A TASTE FROM “THROUGH KESTREL’S EYES”

 

 

 

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PROLOGUE:

 

Eleven year old Liannis sat on the sod roof of her parents’ cottage in her night-shift, stroking No-tail’s soft fur, and gazing into the night sky. She loved to sit here to think, but chose to do so only after she was sure her parents slept soundly below. They did not approve, fearing she might fall off and be injured. Liannis knew better. At times like this, No-tail, their small cat, usually followed her and took advantage of the warm nest made by the hammock of her skirt as she sat cross-legged.

As a small child, Liannis had spent many happy days at court playing with Lionn, Lord Gaelen’s son, Sennia, his sister, and Borless, the son of Lady Marja’s maid. But as she grew older, the press of her growing inner gifts made it harder to be among so many people. The impressions of their emotions pressed on her spirit and threatened to overwhelm her. Like Liethis, seer to the court of Bargia, she preferred the isolation of her home outside the city.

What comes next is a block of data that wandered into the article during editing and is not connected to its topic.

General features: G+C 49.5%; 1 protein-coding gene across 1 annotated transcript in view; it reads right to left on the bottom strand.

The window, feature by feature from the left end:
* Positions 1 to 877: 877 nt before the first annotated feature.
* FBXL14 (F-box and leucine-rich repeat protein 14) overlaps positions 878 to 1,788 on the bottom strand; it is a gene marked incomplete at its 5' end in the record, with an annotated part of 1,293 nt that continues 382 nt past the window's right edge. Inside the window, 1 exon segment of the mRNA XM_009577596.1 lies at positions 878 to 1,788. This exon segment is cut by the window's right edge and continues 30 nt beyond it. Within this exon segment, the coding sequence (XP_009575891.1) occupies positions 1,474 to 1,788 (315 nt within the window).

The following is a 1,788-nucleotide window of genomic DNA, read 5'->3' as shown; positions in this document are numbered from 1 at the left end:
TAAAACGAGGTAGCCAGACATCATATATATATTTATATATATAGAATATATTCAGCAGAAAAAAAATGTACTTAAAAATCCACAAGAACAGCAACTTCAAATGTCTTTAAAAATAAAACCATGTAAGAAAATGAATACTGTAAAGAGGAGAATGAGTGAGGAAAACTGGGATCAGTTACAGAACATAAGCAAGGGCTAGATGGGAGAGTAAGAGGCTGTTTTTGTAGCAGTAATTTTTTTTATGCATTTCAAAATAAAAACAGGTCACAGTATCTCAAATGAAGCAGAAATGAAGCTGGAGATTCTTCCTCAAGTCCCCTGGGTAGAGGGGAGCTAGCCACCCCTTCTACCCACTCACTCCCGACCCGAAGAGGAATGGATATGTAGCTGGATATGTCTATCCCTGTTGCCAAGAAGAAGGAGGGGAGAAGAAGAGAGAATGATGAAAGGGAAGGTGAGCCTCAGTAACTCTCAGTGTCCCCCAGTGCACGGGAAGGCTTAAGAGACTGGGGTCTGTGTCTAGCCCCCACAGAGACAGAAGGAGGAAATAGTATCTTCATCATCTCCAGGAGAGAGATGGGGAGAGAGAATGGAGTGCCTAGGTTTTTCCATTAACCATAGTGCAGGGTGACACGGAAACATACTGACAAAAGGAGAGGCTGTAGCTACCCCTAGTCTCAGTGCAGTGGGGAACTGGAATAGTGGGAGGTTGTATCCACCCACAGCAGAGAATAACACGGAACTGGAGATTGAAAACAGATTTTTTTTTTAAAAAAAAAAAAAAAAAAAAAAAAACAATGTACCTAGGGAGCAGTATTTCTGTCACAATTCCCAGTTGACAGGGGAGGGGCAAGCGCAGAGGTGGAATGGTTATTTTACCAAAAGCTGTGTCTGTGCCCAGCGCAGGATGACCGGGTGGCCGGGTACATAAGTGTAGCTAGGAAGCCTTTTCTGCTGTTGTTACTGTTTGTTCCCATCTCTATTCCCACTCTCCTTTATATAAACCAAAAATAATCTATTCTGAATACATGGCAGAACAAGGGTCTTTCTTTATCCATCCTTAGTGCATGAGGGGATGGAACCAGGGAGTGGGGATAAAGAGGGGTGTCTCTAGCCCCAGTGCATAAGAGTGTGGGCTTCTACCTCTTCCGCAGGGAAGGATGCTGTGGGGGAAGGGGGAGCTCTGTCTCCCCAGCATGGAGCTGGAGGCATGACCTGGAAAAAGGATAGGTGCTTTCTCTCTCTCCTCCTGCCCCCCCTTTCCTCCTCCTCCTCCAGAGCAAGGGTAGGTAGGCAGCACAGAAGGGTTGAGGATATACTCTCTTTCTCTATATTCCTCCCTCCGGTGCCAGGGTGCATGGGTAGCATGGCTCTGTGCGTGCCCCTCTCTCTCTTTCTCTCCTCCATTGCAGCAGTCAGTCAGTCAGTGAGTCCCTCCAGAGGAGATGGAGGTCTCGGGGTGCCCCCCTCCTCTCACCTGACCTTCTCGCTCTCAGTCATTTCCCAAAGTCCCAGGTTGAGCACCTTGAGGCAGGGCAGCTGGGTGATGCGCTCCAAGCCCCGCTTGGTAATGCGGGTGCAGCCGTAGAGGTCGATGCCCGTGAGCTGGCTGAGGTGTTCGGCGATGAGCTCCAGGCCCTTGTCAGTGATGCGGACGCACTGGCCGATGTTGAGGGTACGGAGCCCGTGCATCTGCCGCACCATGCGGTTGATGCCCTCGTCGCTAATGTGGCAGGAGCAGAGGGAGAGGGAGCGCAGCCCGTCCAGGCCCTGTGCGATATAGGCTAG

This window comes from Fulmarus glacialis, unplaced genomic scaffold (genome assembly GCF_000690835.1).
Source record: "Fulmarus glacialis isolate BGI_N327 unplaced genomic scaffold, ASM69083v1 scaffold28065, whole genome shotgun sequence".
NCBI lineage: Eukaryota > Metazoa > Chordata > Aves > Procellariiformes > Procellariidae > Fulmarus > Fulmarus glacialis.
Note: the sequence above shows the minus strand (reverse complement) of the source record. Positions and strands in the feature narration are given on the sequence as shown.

At first Lord Gaelen and Lady Marja had been reluctant to have their son and heir come to the cottage to visit with her here, fearing for his safety away from the guards. But Liannis knew he would come to no harm. She told them, with full confidence that nothing would happen to him as long as he was with her. Earth had told her so.

Gaelen had relented only upon assurance from Liethis, official seer of Bargia, that Liannis’ sight was true.  From that time on, under the watchful eyes of Liannis’ parents, the three children had visited with her often,. They had occasionally accompanied her in her night vigils on the roof.

Liannis had not returned to court again after her eighth summer. The press of impressions there caused her too much pain.

Tonight, Liannis kept her vigil alone. She considered what her future would hold. When she reached her twelfth birthday, she understood she would start spending the winter months with Liethis as her apprentice.